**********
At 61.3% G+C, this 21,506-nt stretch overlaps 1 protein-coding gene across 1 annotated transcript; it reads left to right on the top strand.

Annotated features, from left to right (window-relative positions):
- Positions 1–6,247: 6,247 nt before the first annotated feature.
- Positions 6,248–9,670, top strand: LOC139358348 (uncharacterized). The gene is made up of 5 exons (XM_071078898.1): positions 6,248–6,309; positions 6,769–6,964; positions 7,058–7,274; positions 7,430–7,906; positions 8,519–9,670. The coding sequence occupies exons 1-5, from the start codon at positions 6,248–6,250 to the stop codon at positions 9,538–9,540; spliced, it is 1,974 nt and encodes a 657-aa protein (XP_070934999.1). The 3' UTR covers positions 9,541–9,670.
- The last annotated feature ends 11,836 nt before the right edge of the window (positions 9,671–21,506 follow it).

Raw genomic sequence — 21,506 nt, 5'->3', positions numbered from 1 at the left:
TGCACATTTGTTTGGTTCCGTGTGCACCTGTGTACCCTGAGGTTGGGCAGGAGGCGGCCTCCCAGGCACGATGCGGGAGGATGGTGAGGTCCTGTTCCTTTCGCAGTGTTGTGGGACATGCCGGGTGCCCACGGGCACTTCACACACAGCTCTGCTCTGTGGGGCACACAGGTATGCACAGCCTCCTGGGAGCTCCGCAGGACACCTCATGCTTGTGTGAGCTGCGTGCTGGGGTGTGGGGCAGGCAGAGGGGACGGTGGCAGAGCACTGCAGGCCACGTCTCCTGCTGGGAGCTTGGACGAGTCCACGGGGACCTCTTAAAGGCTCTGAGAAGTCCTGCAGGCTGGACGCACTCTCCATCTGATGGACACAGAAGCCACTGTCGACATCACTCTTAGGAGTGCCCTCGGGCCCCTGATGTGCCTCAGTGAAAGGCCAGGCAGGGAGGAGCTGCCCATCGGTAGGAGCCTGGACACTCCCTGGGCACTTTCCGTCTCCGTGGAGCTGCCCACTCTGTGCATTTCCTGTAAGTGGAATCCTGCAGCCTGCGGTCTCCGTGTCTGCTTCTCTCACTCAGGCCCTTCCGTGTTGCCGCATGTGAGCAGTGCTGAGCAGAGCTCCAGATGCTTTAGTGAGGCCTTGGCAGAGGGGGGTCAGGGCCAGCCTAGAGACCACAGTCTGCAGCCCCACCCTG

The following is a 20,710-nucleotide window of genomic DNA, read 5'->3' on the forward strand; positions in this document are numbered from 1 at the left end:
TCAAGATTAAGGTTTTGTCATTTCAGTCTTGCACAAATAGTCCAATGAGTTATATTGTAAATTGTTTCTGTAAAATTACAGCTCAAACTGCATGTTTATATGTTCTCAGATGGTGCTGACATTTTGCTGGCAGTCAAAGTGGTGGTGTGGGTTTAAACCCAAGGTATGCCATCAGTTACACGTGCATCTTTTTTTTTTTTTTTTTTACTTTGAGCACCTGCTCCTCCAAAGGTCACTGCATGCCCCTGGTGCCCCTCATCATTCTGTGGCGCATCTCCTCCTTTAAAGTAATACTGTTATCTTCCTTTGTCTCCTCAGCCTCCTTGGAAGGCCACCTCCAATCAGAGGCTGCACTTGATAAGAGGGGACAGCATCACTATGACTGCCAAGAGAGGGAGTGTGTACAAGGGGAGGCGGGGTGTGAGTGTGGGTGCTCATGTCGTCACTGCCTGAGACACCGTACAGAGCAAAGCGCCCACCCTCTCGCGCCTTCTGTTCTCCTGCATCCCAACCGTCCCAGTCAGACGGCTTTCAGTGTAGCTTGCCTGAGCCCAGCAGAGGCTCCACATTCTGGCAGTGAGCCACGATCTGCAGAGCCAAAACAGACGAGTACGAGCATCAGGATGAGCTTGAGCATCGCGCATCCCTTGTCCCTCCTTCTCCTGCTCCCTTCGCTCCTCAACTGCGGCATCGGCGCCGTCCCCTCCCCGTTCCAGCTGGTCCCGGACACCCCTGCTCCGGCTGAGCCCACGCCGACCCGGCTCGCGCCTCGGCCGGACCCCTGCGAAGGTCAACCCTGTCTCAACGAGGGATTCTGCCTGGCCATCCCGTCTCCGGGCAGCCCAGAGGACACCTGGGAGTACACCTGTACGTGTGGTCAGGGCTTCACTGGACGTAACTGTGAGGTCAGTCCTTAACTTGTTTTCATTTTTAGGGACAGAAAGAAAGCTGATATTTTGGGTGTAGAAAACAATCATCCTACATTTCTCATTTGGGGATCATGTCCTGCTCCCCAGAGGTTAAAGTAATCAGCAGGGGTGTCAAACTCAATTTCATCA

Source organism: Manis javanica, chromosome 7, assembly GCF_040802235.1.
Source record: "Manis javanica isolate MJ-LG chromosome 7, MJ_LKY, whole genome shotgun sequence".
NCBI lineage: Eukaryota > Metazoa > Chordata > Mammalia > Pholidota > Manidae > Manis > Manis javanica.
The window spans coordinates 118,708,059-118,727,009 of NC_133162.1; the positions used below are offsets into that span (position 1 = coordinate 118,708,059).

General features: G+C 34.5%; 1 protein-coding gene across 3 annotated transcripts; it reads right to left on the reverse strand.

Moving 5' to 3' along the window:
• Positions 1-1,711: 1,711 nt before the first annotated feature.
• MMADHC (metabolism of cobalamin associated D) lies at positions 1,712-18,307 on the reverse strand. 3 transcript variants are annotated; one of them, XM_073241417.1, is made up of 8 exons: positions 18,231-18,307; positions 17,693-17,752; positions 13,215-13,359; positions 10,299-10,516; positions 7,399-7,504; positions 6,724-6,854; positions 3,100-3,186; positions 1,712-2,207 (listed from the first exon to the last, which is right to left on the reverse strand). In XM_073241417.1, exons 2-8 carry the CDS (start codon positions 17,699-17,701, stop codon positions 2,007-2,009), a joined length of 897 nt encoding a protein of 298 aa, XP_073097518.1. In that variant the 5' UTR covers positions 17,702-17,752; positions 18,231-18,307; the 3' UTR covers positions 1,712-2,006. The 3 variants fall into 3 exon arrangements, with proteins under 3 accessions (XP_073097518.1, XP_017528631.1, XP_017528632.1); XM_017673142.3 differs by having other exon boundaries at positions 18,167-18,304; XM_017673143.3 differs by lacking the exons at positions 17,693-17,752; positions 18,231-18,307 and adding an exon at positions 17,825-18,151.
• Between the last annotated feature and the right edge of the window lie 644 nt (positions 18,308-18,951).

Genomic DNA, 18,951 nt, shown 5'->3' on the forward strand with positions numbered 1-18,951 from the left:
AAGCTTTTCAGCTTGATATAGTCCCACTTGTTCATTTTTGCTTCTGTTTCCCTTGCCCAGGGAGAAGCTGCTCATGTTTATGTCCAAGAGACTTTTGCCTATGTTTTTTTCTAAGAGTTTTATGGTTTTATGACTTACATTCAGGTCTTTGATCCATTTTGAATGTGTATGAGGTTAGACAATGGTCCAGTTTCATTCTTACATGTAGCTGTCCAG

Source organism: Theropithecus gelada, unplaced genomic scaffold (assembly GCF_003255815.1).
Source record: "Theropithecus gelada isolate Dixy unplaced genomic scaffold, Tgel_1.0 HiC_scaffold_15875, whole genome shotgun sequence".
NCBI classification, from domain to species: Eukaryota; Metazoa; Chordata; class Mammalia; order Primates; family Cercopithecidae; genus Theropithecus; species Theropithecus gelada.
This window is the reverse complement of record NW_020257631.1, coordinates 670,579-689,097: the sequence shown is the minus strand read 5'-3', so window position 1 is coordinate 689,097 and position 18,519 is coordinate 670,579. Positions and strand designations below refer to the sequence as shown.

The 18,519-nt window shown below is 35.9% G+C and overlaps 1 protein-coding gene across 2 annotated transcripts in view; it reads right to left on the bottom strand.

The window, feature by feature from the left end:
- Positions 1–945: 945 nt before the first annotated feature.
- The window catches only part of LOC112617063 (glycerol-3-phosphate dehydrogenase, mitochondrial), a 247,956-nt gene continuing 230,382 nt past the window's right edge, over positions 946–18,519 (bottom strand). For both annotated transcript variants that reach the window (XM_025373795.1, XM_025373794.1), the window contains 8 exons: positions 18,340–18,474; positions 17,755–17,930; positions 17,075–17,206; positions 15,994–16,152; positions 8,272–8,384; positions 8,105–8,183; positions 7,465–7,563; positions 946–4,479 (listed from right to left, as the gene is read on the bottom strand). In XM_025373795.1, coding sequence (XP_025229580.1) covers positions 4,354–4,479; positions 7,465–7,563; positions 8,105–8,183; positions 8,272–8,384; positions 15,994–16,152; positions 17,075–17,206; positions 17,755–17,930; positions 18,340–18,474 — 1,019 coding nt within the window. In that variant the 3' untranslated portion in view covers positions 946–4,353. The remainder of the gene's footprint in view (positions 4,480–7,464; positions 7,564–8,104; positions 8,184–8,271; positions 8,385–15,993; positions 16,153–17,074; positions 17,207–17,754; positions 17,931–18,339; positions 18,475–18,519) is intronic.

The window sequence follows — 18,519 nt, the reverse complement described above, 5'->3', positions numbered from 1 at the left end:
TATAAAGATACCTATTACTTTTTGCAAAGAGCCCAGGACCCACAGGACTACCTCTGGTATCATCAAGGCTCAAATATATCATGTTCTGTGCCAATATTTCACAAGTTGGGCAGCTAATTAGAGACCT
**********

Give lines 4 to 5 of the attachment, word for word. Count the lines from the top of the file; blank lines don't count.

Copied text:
- Positions 6,248–9,670, top strand: LOC139358348 (uncharacterized). The gene is made up of 5 exons (XM_071078898.1): positions 6,248–6,309; positions 6,769–6,964; positions 7,058–7,274; positions 7,430–7,906; positions 8,519–9,670. The coding sequence occupies exons 1-5, from the start codon at positions 6,248–6,250 to the stop codon at positions 9,538–9,540; spliced, it is 1,974 nt and encodes a 657-aa protein (XP_070934999.1). The 3' UTR covers positions 9,541–9,670.
- The last annotated feature ends 11,836 nt before the right edge of the window (positions 9,671–21,506 follow it).